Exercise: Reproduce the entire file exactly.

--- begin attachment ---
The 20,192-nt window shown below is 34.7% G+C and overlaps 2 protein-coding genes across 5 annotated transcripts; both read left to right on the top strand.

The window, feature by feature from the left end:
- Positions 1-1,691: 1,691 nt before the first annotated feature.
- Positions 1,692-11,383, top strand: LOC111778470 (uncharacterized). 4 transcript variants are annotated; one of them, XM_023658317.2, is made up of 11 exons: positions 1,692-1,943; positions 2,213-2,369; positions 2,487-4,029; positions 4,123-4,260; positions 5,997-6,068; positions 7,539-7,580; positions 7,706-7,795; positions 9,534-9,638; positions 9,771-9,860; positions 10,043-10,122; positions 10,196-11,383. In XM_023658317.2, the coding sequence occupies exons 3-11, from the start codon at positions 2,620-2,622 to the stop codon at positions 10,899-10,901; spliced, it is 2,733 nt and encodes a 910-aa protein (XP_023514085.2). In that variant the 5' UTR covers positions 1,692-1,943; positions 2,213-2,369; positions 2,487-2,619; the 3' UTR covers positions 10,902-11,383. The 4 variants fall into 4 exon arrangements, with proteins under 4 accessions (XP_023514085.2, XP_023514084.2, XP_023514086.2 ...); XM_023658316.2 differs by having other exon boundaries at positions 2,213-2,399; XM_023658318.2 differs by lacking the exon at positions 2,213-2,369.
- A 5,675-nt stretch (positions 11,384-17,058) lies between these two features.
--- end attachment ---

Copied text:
The 20,192-nt window shown below is 34.7% G+C and overlaps 2 protein-coding genes across 5 annotated transcripts; both read left to right on the top strand.

The window, feature by feature from the left end:
- Positions 1-1,691: 1,691 nt before the first annotated feature.
- Positions 1,692-11,383, top strand: LOC111778470 (uncharacterized). 4 transcript variants are annotated; one of them, XM_023658317.2, is made up of 11 exons: positions 1,692-1,943; positions 2,213-2,369; positions 2,487-4,029; positions 4,123-4,260; positions 5,997-6,068; positions 7,539-7,580; positions 7,706-7,795; positions 9,534-9,638; positions 9,771-9,860; positions 10,043-10,122; positions 10,196-11,383. In XM_023658317.2, the coding sequence occupies exons 3-11, from the start codon at positions 2,620-2,622 to the stop codon at positions 10,899-10,901; spliced, it is 2,733 nt and encodes a 910-aa protein (XP_023514085.2). In that variant the 5' UTR covers positions 1,692-1,943; positions 2,213-2,369; positions 2,487-2,619; the 3' UTR covers positions 10,902-11,383. The 4 variants fall into 4 exon arrangements, with proteins under 4 accessions (XP_023514085.2, XP_023514084.2, XP_023514086.2 ...); XM_023658316.2 differs by having other exon boundaries at positions 2,213-2,399; XM_023658318.2 differs by lacking the exon at positions 2,213-2,369.
- A 5,675-nt stretch (positions 11,384-17,058) lies between these two features.